“The Stories of Strangers” (From WiseLit)

Read the original article here:

Robert’s regular is a large coffee and a chocolate muffin– no bagels ever. He’s 78 years old and walks nearly a mile from his studio near Union Square up to the waterfront where I see him about every morning at this Noah’s Bagels shop. His “good morning” gesture is so lively in his scruffled voice that you’re excited to greet him back, and in doing so, he’ll gladly tell you about his awesomely rent-controlled apartment, lack of health issues besides the occasional Advil for arthritis. That Old Southern Pacific Company brick building across the street? He had worked there for nearly 40 years.

Johnny has a cup of coffee too and asks about my morning. He tells me it’s a great day because he’s finally gotten enough money to take back his repossessed boat out in Half Moon Bay– he wants to sail to Mexico and start a new life. He enlightens me about the good days as a teenager in Santa Cruz when he and his gang went through the supermarket spraying whipped cream into their mouths before readjusting their canisters back onto the shelves.

Another day, on a warm afternoon, I meet Brian, all smiles and handshakes, who seems excited about taking the afternoon BART train out into the East Bay to reunite with his wife and son after backpacking through San Francisco. Before his drug experimentations and a run-in with the law for not having a permit for a gun that was used to protect himself from a drug dealer, Brian was a computer programmer out in San Ramon. I caught his attention because I was penning an actual letter to a friend on stationery, and he admired that. I still wonder if he ever caught that train.

I tell these stories because the storytellers let me in. I got a glimpse into each of their lives, which they so willingly shared. It’s startling at first, when I see this nonchalant interaction occur often in an urban landscape, especially in a place of undeniable confinement. Here in a city like San Francisco, looking down into the screens of our phones or tablets is your best defense at a private haven. But taking a step back and with the outsider looking in, you now look stupid. The world is right in front of you– actual people and life itself passing in seconds, uncontained in various forms. Ironically, this is also the dawn of social media. We want to “get out there” through our Instagram photos and the cute things we pin on Pinterest for the acknowledgement from strangers. So what is it about actual strangers that we’re not ready to accept?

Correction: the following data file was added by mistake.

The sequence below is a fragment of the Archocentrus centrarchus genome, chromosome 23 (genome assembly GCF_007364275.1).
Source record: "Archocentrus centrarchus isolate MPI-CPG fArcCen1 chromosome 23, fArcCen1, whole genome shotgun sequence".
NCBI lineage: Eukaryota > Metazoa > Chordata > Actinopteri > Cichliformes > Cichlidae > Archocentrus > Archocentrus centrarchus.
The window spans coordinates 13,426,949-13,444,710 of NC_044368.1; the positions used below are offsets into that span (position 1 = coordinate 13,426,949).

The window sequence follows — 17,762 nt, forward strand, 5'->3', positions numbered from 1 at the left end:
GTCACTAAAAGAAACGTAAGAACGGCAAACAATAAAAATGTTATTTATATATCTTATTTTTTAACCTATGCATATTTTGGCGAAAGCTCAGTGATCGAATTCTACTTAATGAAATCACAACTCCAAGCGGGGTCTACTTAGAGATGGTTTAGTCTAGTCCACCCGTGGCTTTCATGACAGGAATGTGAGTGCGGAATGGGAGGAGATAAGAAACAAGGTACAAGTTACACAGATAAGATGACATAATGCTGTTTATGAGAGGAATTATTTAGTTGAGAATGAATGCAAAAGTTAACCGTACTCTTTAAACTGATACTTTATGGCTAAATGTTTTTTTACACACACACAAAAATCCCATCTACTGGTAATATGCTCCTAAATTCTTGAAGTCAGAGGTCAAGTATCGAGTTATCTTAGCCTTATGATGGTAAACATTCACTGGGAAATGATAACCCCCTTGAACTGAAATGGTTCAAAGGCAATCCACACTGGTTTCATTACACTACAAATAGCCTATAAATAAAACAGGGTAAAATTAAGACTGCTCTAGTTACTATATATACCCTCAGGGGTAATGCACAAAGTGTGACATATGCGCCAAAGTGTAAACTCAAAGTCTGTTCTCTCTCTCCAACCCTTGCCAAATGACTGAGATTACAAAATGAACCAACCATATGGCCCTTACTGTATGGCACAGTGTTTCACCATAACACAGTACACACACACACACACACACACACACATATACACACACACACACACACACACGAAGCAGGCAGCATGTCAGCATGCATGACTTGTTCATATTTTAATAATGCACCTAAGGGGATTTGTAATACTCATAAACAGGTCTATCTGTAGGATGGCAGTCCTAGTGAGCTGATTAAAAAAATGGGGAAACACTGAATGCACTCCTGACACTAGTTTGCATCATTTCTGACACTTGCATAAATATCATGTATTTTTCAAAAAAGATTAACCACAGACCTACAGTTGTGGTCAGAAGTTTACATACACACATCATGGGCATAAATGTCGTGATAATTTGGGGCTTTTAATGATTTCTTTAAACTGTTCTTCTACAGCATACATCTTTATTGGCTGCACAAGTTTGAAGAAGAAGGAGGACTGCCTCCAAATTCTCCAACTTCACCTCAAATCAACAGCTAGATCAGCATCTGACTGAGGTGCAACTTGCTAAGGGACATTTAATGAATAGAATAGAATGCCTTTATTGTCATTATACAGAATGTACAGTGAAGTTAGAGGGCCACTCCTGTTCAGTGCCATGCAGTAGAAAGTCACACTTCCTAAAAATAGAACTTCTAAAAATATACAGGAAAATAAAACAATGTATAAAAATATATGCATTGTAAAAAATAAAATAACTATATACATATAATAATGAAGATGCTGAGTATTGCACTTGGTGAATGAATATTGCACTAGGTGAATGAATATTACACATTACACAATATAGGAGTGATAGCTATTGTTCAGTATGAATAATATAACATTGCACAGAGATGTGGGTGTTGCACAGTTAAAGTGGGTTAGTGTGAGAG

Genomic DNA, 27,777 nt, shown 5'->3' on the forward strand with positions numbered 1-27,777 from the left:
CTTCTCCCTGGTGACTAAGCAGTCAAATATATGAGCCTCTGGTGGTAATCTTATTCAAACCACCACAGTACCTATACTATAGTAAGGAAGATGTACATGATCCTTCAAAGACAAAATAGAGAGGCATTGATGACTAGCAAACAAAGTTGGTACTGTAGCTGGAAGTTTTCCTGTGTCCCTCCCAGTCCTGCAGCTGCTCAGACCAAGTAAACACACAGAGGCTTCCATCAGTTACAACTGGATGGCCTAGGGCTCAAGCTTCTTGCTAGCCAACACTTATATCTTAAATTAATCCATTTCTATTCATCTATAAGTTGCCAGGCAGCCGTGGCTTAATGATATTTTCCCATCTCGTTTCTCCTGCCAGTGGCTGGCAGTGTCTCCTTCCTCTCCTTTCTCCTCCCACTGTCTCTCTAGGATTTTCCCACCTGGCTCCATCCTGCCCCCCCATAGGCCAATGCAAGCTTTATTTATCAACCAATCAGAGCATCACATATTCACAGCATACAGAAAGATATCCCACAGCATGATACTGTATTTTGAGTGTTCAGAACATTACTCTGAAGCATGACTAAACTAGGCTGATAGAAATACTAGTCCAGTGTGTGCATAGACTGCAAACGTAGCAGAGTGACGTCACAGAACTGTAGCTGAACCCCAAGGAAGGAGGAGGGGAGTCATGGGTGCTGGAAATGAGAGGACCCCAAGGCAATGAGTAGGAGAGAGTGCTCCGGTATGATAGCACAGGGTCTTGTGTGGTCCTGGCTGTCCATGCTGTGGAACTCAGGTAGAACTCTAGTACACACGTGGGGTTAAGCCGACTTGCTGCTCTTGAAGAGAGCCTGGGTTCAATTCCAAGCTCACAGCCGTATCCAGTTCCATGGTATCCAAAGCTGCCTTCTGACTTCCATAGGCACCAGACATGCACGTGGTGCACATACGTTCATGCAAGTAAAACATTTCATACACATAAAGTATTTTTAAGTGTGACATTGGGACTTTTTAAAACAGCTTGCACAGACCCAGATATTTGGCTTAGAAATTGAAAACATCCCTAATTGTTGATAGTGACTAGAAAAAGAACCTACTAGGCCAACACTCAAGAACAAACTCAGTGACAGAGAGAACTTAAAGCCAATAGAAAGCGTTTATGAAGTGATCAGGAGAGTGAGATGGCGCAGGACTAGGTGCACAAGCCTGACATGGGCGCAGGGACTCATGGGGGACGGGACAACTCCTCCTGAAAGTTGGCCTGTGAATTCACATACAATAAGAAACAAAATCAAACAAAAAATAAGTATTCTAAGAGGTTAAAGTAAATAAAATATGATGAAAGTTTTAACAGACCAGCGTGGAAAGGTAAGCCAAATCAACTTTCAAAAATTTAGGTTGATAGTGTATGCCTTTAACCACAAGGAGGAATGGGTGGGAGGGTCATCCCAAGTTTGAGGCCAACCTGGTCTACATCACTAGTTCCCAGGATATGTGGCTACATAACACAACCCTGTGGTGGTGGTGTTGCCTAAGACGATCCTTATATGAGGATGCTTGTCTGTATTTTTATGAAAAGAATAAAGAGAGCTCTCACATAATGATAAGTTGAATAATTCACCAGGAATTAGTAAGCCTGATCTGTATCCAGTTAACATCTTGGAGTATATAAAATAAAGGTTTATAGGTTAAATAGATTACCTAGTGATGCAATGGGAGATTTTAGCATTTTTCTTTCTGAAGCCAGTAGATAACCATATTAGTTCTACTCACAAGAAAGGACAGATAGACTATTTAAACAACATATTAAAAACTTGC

Perhaps it’s all about stigma, the fear and stereotypes behind strangers who might be beggars or ready to victimize you in some robbery or assault. We’re being guarded, not intentionally rude. Still, we accept that outsiders see our virtual lives, while it comes off as unsettling to have a physical being approach you and simply just wanting to socialize. The difference? The answer is simple: distance. Distance between strangers online is fine; you’re good to go so long as those who do take interest in you remain distant and nonthreatening.

In this case, there’s something curious about the three individuals I’ve met, and also with the others I’ve met through my time spent in a big city. The sad truth about a plain as day encounter with a random person is that, frankly, – it’s not about me, or us. Let’s  think about us for a second– us within our own circles of friends and family and people we do know and interact with everyday. People we know and support and who support us  in return. For us, our immediate social ties are concrete. And maybe that’s not the case for a random person who sits down next to you and starts spilling their life to you. That brief talk aloud to you with your nods and replies can make the rest of their day and change their attitudes after long days or cold nights on a pavement. In a landscape sprawling with life and socialization, they can get by without really talking to anyone.

The next time someone is friendly to you, and they’re not a friend… Well, make them a friend. Talking with a stranger may seem inconsequential to you, but be aware of the person’s mood and voice. We’ve only come so far with coexistence; humans are naturally social entities that relate so well in common wants and desires, and the need for support and comfort is undeniable, even if for a brief five minutes of your day. Of course I get alarmed, startled at first– but who am I to turn away from a voice that wants to be heard?


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